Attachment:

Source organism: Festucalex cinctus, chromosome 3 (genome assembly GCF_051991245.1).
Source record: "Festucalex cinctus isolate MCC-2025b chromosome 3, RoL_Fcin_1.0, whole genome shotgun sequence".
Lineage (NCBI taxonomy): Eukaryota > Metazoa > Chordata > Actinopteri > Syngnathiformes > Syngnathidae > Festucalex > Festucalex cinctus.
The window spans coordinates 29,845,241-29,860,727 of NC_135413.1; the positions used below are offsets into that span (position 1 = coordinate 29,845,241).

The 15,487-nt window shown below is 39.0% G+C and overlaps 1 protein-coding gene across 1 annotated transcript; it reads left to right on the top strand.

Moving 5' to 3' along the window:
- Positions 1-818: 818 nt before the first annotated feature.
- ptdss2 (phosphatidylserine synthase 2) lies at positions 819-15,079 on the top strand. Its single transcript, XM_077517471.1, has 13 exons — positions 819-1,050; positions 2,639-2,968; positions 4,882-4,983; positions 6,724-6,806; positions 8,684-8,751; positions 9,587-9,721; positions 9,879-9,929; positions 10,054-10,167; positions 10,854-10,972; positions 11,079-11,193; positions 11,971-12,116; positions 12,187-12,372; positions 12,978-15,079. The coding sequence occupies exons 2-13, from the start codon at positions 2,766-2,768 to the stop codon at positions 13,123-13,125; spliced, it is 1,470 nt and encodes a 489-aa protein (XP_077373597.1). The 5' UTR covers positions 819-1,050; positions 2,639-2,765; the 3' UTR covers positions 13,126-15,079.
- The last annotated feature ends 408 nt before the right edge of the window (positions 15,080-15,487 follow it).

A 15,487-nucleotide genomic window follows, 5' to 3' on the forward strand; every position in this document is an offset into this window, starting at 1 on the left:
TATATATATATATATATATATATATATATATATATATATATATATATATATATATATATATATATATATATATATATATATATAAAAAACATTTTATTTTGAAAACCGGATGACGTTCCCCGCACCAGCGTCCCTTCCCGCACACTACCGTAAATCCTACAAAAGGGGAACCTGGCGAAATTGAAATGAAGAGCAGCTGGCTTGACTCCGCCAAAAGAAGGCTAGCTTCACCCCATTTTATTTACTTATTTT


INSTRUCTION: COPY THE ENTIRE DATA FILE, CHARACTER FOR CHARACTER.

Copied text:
Source organism: Festucalex cinctus, chromosome 3 (genome assembly GCF_051991245.1).
Source record: "Festucalex cinctus isolate MCC-2025b chromosome 3, RoL_Fcin_1.0, whole genome shotgun sequence".
Lineage (NCBI taxonomy): Eukaryota > Metazoa > Chordata > Actinopteri > Syngnathiformes > Syngnathidae > Festucalex > Festucalex cinctus.
The window spans coordinates 29,845,241-29,860,727 of NC_135413.1; the positions used below are offsets into that span (position 1 = coordinate 29,845,241).

The 15,487-nt window shown below is 39.0% G+C and overlaps 1 protein-coding gene across 1 annotated transcript; it reads left to right on the top strand.

Moving 5' to 3' along the window:
- Positions 1-818: 818 nt before the first annotated feature.
- ptdss2 (phosphatidylserine synthase 2) lies at positions 819-15,079 on the top strand. Its single transcript, XM_077517471.1, has 13 exons — positions 819-1,050; positions 2,639-2,968; positions 4,882-4,983; positions 6,724-6,806; positions 8,684-8,751; positions 9,587-9,721; positions 9,879-9,929; positions 10,054-10,167; positions 10,854-10,972; positions 11,079-11,193; positions 11,971-12,116; positions 12,187-12,372; positions 12,978-15,079. The coding sequence occupies exons 2-13, from the start codon at positions 2,766-2,768 to the stop codon at positions 13,123-13,125; spliced, it is 1,470 nt and encodes a 489-aa protein (XP_077373597.1). The 5' UTR covers positions 819-1,050; positions 2,639-2,765; the 3' UTR covers positions 13,126-15,079.
- The last annotated feature ends 408 nt before the right edge of the window (positions 15,080-15,487 follow it).

A 15,487-nucleotide genomic window follows, 5' to 3' on the forward strand; every position in this document is an offset into this window, starting at 1 on the left:
TATATATATATATATATATATATATATATATATATATATATATATATATATATATATATATATATATATATATATATATATATAAAAAACATTTTATTTTGAAAACCGGATGACGTTCCCCGCACCAGCGTCCCTTCCCGCACACTACCGTAAATCCTACAAAAGGGGAACCTGGCGAAATTGAAATGAAGAGCAGCTGGCTTGACTCCGCCAAAAGAAGGCTAGCTTCACCCCATTTTATTTACTTATTTT